Here I describe my current work flow and how I plan to adjust/refine the approach. I do this mainly for my own record and to find clarity through having to write it down.
1) Input – negative and base copy (with broad adjustments)
I use Lightroom as file library. After importing a file, my current practice is to apply a tone preset (from the ‘film types’ available for Fujifilm cameras), make basic adjustments to exposure, add input sharpening, slight curves adjustment and image straightening if needed and sometimes cropping. So, the original file is adjusted non-destructively. This creatives complications if I want to rework the image later. In future, I’ll create a Photoshop copy and adjust using the camera RAW filter.
This will create two files that I’ll call negative (ie untouched apart from ‘film’ toning) and a Photoshop base copy (broad adjustments, white balance, and cropping if needed). DeWolfe emphasises the importance of first working on contrast and light (suggesting image is viewed in black and white to see this) before working on colour/colour balance – any changes in contrast and light also affect colour tones. I don’t always do this in order and find myself sometimes working circularly as a result. So, a discipline to introduce.
2) Optimising base copy – details and balance
DeWolfe uses a separate step in his workflow to optimise the base copy and retains this version separately from the version worked on for printing; more on that in the next step.
Optimising entails recovering any lost details in dng files and balancing the image (correcting broad areas that are either too bright or dark and adjusting contrast if necessary). To recover details DeWolfe uses external applications (eg nik sharpener) but technology has moved on since the book was published in 2006.
Lightroom now has an ‘enhance details’ option (takes around two minutes to process an image on my MBP) that can be used successfully on dngs from any camera. I also have Iridient X-transformer, which I bought when I was having problems with Fuji RAW conversion in previous versions of LR. I’ve not generally used either but could do so for selected and important images that contain significant details. I currently tend to balance later in my post processing process but now realise that this makes little sense as it disrupts any fine tuning of an image. From now on, I will enhance dng details where appropriate and always balance images in advance of detailed adjustments. I’ll check the Iridient vs built in LR options.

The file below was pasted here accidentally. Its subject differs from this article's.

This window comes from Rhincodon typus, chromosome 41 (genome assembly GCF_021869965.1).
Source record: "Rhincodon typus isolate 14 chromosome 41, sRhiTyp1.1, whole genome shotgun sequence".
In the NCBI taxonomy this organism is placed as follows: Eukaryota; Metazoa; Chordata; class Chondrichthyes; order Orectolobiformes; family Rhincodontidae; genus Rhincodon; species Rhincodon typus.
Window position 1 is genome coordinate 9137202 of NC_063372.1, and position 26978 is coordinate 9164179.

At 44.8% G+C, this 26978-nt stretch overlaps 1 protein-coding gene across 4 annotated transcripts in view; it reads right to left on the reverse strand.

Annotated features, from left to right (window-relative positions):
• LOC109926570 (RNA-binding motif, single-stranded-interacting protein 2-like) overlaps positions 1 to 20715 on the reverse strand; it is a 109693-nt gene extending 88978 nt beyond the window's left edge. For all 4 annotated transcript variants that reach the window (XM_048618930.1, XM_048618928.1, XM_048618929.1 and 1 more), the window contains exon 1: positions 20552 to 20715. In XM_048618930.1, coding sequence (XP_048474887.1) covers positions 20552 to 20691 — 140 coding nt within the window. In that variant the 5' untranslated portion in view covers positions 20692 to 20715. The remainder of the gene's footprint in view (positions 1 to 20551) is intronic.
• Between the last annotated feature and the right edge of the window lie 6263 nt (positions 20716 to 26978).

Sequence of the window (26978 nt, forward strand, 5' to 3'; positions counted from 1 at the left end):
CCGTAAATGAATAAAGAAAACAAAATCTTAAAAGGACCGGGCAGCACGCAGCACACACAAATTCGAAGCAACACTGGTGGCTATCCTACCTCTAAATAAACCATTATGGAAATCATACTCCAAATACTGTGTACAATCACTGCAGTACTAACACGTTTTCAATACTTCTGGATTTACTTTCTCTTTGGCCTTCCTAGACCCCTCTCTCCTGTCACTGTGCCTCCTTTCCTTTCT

At this point one has a ‘base-copy’ image that has had broad exposure and contrast adjustments, has possibly been cropped, and has been optimised.
3) Proof – setup, overall contrast and colour balance
Contrary to common practice, DeWolfe recommends viewing the image in the correct proof set up at this point – otherwise it needs to be colour balanced again when printing. This is a bit of a revelation to me having spent time in the past wrestling with proof copies that required another lot of work before printing; it felt like going around in circles. It also occurs to me that if intending to output an image for screen (website, video, ebook) it perhaps makes sense to proof view in sRGB; I’ve noticed that some of my own images are not quite as satisfactory once converted on export and viewed in web browser. This would however make for an expansive workflow, given the steps that follow.
Levels adjustments are suggested to adjust overall contrast, brightness and colour balance. Any colour cast is corrected in a colour balance layer Local adjustments are made in the next step of the workflow. Once completed, an evaluation of a first print should be made before proceeding.
Working in this way would be a departure for me – proofing usually comes at that end and lead to no end of frustration.
4) Proof – local contrast and colour
This is the step where I’m dissatisfied with my current layers / mask approach. DeWolfe advocates using the ‘history brush tool’ to make marks (like an artist) and ‘move forward in a positive, courageous way’. It is the tool he uses for dodging, burning (through different blend modes); painting on local adjustments from snapshots of adjustments; and outlining to separate objects in detailed images; applying local hue/saturation adjustments. I’ll experiment with the techniques suggested but am wary of the time it could take when editing a number of images.
If subsequently printing on different paper profiles, the existing proof copy could be used as a base for a new proof copy and adjusted as necessary.
5) Final preparation for printing
This involves using a fresh copy of the image since it will be be resized and flattened for printing. I’ve never flatten my images prior to printing, but from what I can see online there are advantages in speed of printing and also output sharpening. It would also leave a final print file without layers – a print version that could be reprinted consistently.